When grading assessments as a demonstrator, I try really hard to give helpful, constructive feedback. It’s important for everyone to learn from their mistakes and develop both as scientific thinkers and as writers. However, there are a few mistakes that happen very often and really grind my gears. If you want to impress your grader and improve your marks, avoid the mistakes below like the plague.
- Species notation. A species should be written this way: Genus species and abbreviated species. The italics are crucial.
- Please, do not misuse commas. A great brief on this can be found here. As a side note, all of Mignon Fogarty’s tips can be helpful and her podcast is stellar.
- Spell check. Your word processing software should run this automatically. In case it doesn’t, please run your assignment through one. There are even free ones on the internet.
- Please write in full, complete sentences in the English language. Make sure your sentences have both a subject and a verb at minimum. Avoid fragments: http://www.quickanddirtytips.com/education/grammar/sentence-fragments
- Parenthetical phrases. It’s (sorta) annoying that this colloquial writing technique infiltrates your writing. Either say it, or don’t.
- Vague statements. Avoid phrases like “understanding is good” or “pollution is bad”. Be descriptive. If it seems like filler, it probably is filler. You can write meaningful things, so please do.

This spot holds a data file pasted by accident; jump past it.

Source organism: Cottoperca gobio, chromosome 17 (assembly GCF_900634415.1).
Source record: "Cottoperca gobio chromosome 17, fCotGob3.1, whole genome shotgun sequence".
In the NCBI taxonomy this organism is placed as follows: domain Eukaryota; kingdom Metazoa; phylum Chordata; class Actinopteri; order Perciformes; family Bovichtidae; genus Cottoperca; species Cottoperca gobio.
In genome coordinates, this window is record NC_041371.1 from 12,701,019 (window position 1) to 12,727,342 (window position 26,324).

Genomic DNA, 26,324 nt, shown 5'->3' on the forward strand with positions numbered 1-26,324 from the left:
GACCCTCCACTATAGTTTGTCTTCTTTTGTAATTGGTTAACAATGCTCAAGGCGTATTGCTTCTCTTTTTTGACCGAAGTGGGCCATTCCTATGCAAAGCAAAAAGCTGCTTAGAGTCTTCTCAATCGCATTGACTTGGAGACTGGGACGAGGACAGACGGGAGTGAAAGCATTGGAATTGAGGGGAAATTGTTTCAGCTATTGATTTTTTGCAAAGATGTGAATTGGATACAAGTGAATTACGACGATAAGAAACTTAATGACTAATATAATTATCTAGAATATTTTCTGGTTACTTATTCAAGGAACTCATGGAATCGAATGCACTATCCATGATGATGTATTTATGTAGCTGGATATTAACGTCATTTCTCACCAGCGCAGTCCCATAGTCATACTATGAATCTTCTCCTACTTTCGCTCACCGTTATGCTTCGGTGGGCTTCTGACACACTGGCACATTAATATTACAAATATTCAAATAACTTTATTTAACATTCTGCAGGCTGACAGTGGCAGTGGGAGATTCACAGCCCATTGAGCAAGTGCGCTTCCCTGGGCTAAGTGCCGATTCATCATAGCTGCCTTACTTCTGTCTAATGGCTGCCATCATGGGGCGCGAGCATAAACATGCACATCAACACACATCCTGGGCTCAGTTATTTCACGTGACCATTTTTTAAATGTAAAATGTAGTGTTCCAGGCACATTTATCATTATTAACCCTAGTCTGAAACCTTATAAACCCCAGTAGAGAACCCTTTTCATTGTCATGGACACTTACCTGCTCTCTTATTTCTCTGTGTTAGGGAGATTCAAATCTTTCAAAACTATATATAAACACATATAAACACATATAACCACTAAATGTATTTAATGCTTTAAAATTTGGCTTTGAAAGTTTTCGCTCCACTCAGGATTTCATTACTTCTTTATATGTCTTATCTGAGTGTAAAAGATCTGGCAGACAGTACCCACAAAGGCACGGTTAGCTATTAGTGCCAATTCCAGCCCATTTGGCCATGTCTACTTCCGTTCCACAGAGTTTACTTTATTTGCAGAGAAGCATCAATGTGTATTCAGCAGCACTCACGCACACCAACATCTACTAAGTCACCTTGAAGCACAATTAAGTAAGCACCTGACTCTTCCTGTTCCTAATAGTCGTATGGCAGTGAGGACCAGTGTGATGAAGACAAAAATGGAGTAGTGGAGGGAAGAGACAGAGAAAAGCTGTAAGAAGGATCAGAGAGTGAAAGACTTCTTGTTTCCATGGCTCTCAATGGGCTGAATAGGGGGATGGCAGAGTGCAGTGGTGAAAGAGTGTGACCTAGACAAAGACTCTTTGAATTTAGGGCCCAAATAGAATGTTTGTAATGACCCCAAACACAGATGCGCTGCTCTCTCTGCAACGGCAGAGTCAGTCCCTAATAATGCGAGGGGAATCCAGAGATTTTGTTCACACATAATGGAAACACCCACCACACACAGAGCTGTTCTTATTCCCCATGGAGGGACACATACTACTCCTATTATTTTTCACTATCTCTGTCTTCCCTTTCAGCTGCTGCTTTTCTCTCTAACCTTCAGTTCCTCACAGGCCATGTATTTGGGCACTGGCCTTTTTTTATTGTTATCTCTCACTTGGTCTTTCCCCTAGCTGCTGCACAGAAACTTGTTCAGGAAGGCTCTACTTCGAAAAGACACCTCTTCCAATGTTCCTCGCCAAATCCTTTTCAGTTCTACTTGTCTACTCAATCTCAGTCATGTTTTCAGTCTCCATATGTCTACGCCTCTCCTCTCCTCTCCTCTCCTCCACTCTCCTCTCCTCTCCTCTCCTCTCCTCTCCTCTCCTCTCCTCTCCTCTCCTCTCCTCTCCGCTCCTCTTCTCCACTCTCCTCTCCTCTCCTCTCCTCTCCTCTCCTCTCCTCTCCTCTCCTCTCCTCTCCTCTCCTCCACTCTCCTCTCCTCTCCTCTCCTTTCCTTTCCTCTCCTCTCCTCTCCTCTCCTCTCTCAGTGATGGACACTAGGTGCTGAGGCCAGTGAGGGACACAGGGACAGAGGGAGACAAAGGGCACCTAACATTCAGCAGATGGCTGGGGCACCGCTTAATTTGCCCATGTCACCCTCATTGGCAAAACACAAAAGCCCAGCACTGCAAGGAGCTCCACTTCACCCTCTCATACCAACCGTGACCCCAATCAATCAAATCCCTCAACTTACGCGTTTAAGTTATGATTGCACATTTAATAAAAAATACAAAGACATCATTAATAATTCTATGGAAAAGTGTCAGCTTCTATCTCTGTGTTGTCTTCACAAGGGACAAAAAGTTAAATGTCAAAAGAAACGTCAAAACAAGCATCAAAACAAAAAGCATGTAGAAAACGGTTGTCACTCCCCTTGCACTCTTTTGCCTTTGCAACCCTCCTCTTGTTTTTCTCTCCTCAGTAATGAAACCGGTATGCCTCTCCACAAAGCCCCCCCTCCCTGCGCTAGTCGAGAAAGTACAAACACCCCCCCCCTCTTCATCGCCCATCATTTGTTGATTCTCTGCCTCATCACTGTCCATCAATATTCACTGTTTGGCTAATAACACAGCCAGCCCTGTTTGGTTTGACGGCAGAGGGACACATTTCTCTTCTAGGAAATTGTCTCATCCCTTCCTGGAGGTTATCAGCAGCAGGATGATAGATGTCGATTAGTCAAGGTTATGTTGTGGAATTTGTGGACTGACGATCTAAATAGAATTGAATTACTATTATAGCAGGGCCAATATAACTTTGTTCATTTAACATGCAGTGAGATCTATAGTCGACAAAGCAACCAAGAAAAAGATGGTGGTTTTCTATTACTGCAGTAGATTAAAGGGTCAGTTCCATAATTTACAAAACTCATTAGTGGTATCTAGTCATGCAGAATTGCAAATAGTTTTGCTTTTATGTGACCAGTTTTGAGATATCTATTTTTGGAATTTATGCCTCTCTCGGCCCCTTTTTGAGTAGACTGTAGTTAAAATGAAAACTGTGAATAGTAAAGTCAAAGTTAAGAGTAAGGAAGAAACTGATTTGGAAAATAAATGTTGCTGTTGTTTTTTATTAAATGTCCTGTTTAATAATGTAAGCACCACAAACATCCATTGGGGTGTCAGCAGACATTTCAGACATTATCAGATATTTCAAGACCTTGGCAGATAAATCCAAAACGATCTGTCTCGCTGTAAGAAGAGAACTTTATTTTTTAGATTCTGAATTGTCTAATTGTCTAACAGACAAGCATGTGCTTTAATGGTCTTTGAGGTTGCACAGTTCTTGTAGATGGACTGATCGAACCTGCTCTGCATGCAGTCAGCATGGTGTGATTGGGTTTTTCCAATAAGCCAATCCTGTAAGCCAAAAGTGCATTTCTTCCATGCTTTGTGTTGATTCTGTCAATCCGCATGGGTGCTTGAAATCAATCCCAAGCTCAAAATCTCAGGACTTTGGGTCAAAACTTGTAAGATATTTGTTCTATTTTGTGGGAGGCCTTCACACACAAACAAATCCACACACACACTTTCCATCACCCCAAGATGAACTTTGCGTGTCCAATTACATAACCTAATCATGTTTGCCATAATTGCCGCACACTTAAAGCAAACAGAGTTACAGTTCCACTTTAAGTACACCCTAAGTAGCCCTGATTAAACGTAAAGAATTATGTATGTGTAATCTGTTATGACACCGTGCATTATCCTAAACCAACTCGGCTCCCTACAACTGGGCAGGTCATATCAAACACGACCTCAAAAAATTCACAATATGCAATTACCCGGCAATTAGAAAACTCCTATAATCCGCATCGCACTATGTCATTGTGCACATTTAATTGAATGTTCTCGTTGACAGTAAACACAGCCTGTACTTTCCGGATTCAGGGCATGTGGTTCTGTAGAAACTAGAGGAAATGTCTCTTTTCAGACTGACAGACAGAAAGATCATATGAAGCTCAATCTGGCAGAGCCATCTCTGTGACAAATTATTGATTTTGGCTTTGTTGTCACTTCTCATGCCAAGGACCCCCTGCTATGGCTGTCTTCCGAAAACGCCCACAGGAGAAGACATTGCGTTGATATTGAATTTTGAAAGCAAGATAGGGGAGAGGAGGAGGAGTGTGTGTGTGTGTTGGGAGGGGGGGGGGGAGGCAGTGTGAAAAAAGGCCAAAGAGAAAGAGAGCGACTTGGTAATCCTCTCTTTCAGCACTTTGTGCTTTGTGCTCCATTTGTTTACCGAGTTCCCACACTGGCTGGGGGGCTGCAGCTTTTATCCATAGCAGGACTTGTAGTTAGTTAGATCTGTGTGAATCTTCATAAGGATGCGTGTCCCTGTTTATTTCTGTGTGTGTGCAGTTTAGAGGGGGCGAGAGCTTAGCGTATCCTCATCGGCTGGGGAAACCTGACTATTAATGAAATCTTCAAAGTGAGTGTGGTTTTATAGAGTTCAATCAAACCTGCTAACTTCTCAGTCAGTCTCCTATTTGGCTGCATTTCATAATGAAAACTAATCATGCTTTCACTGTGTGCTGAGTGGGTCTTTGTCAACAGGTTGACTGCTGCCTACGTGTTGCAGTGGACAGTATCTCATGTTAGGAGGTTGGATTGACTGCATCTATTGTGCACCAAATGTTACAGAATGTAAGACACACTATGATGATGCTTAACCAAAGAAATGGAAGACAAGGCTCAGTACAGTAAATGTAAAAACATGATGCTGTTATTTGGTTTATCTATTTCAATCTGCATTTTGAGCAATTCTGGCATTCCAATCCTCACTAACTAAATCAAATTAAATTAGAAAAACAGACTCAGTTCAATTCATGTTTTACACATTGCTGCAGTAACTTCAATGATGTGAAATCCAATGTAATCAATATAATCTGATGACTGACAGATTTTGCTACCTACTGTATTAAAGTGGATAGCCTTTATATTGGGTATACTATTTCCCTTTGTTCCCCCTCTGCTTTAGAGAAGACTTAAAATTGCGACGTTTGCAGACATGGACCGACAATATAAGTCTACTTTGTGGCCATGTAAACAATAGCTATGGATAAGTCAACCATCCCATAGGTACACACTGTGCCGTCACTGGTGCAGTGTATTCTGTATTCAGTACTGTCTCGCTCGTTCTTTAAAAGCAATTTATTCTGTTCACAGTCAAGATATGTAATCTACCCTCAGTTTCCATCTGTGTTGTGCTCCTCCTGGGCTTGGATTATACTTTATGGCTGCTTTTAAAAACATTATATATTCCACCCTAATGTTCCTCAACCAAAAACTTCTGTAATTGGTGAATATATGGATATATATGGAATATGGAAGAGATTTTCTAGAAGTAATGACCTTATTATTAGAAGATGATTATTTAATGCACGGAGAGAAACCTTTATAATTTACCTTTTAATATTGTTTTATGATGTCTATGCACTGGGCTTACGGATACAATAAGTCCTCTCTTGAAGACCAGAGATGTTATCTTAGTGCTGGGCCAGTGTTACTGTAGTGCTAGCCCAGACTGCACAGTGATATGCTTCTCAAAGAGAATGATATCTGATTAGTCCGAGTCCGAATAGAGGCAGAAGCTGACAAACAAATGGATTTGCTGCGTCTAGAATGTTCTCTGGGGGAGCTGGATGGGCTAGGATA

- Don’t go too far the other way. Saying that “Nothing of value has been done without X” is pretty hyperbolic and will definitely get my ire up.
- Lists are generally not part of scientific writing and should be avoided. Don’t tell me everything you needed in a list. Don’t tell me what you did in a list. Write me a beautiful, descriptive, informative paragraph.
- I love abbreviations as much as any millennial raised on internet speak, but it’s really important to let people know what the abbreviations you’re using mean. Write it out, then give the abbreviation immediately. Oh my goodness, OMG, is a great example here. Otherwise we’re in this situation:
- The dreaded /. Please don’t do/try this at home. It’s so frustrating! Write out a conjunction. You can reference this for clarification:
- It’s perfectly ok to start a sentence with the word “this”, but you must be incredibly crystal clear about what you’re referencing. There is ALWAYS another word you could use that would add clarity to your writing, and it’s almost always better to just use the word you mean.
That’s all. Avoid these issues and your grader might work through your assignments with a smile. Always remember to write CLEARLY and CONCISELY. Now, you’ve just got to nail down the actual science…
Author: Maureen Williams @MoDubs11